I shrugged and said she must have grazed it. She wasn’t convinced, pointing out that she would remember if she had done that. She has great faith in plasters, though, and once it was dressed she forgot all about it. I dismissed it, too, assuming it was one of those things.

By the end of the next day, the pulp on the underside of all of her toes looked the same. As the doctor in the family, I felt under some pressure to come up with an explanation. I made up something about burns from the hot paving slabs around the pool. Gracie didn’t say as much, but her look suggested a dawning scepticism over my claims to hold a medical degree.

The next day, Gracie and her new-found holiday playmate, Eve, abruptly terminated a marathon piggy-in-the-middle session in the pool with Eve’s dad. “Our feet are bleeding,” they announced, somewhat incredulously. Sure enough, bright-red blood was flowing, apparently painlessly, from the bottoms of their big toes.

Doctors are used to contending with Google. Often, what patients discover on the internet causes them undue alarm, and our role is to provide context and reassurance. But not infrequently, people come across information that outstrips our knowledge. On my return from our room with fresh supplies of plasters, my wife looked up from her sun lounger with an air of quiet amusement.

“It’s called ‘pool toe’,” she said, handing me her iPhone. The page she had tracked down described the girls’ situation exactly: friction burns, most commonly seen in children, caused by repetitive hopping about on the abrasive floors of swimming pools. Doctors practising in hot countries must see it all the time. I doubt it presents often to British GPs.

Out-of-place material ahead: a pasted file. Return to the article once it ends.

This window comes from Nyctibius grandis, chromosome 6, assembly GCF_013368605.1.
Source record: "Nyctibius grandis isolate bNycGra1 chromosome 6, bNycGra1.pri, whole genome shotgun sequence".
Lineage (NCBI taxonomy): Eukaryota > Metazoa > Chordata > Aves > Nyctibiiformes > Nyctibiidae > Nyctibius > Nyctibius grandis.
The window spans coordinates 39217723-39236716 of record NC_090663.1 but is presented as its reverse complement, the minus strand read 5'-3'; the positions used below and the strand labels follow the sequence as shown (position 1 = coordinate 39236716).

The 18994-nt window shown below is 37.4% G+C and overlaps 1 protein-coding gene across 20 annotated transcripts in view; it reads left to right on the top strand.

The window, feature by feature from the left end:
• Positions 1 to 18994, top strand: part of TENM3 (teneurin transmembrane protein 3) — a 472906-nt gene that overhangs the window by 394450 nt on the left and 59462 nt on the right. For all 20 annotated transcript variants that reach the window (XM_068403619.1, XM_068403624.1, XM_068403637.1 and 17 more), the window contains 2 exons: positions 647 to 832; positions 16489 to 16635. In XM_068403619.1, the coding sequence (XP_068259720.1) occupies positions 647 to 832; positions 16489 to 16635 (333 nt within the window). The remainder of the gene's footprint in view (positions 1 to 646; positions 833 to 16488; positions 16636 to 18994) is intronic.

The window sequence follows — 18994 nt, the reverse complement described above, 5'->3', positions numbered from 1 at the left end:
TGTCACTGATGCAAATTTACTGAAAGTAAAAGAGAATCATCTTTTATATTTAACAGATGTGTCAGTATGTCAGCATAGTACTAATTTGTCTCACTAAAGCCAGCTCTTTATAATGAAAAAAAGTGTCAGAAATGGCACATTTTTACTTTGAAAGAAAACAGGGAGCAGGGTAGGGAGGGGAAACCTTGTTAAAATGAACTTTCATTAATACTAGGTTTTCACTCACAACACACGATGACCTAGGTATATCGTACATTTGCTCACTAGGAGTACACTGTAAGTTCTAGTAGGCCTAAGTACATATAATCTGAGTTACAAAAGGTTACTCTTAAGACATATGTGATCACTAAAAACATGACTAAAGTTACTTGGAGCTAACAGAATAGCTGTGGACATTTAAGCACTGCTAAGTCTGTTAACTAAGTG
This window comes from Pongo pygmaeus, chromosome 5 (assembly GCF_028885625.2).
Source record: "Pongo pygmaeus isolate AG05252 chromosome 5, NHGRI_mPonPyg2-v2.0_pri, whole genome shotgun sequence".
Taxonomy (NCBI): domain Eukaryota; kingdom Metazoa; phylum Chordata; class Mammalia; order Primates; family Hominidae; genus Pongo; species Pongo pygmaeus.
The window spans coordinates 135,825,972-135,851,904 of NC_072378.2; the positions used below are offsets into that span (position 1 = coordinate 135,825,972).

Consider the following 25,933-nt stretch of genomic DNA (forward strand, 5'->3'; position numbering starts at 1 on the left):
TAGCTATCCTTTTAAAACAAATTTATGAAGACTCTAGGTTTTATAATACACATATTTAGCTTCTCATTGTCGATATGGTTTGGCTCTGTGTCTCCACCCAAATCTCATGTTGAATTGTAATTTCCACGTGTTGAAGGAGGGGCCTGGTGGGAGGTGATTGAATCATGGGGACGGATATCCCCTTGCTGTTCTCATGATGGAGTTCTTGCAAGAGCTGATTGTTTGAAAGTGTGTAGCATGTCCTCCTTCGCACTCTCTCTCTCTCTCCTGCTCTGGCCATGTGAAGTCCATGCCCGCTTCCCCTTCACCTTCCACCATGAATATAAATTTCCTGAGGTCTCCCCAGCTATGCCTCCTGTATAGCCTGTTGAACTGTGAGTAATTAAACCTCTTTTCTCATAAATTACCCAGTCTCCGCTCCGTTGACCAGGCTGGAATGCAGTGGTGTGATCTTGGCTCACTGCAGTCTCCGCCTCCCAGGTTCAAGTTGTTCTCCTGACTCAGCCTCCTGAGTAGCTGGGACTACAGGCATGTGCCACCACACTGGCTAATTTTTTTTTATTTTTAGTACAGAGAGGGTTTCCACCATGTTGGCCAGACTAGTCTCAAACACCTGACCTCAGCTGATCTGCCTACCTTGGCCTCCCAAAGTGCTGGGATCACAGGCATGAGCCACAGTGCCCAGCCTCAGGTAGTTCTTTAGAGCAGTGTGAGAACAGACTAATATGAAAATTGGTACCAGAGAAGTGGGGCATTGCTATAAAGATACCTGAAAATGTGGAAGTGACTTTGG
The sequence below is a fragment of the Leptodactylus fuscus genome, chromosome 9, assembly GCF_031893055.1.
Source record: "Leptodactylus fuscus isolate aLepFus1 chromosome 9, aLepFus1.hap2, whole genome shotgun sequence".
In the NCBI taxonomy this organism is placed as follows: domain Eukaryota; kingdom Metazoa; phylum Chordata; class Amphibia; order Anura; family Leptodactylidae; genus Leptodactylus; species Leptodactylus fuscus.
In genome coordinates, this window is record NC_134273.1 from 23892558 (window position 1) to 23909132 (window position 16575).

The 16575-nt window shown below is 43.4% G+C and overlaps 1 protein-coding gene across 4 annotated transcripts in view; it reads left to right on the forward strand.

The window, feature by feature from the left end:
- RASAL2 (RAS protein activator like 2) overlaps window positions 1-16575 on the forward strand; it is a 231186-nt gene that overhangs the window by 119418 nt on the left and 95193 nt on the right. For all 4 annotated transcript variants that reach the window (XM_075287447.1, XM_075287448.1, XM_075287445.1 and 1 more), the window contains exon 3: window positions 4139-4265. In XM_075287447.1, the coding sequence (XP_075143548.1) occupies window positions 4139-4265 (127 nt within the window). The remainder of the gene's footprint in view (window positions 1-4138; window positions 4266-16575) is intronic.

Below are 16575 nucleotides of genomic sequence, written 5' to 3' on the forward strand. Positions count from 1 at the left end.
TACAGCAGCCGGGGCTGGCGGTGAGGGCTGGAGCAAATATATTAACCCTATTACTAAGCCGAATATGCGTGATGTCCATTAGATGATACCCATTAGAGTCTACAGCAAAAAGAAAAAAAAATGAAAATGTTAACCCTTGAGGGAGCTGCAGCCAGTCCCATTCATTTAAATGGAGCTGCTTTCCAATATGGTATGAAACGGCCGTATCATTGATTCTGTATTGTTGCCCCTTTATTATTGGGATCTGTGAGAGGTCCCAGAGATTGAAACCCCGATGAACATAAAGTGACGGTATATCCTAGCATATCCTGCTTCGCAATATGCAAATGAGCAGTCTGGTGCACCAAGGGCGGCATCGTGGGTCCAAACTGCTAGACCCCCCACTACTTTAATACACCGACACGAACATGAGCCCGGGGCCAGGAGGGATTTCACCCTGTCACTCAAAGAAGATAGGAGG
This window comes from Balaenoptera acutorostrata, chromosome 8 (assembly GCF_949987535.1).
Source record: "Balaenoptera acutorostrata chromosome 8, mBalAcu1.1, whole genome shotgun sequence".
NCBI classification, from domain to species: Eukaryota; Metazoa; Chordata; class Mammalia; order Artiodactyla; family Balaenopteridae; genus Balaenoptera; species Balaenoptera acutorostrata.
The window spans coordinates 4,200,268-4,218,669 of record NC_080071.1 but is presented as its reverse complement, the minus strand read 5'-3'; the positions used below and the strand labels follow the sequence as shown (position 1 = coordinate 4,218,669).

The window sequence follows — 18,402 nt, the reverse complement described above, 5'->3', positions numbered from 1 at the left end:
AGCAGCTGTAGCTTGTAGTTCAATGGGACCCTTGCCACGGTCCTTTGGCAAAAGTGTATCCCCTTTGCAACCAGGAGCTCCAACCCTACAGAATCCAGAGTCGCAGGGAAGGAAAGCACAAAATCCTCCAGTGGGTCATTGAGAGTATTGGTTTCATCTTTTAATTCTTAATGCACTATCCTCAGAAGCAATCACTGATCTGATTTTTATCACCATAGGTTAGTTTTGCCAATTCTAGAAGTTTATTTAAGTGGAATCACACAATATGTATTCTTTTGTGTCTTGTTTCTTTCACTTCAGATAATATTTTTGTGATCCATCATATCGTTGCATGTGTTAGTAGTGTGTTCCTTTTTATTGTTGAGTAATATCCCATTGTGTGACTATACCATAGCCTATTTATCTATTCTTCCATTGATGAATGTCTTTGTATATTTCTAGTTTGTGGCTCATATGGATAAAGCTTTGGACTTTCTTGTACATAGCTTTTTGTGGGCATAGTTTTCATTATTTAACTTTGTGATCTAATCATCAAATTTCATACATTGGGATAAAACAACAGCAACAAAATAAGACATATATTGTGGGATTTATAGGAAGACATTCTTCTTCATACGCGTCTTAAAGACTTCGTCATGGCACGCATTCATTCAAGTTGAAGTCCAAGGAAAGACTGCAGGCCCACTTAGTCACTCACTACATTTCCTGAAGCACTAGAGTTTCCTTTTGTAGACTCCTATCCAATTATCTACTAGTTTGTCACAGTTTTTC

I remained puzzled about the lack of pain. The injuries looked bad, but neither Gracie nor Eve was particularly bothered. Here the internet drew a blank, but I suspect it has to do with the “pruning” of our skin that we’re all familiar with after a soak in the bath. This only occurs over the pulps of our fingers and toes. It was once thought to be caused by water diffusing into skin cells, making them swell, but the truth is far more fascinating.

The wrinkling is an active process, triggered by immersion, in which the blood supply to the pulp regions is switched off, causing the skin there to shrink and pucker. This creates the biological equivalent of tyre treads on our fingers and toes and markedly improves our grip – of great evolutionary advantage when grasping slippery fish in a river, or if trying to maintain balance on slick wet rocks.

The flip side of this is much greater friction, leading to abrasion of the skin through repeated micro-trauma. And the lack of blood flow causes nerves to shut down, depriving us of the pain that would otherwise alert us to the ongoing tissue damage. An adaptation that helped our ancestors hunt in rivers proves considerably less use on a modern summer holiday.

I may not have seen much of the local heritage, but the trip to Italy taught me something new all the same. 

This article first appeared in the 17 August 2017 issue of the New Statesman, Trump goes nuclear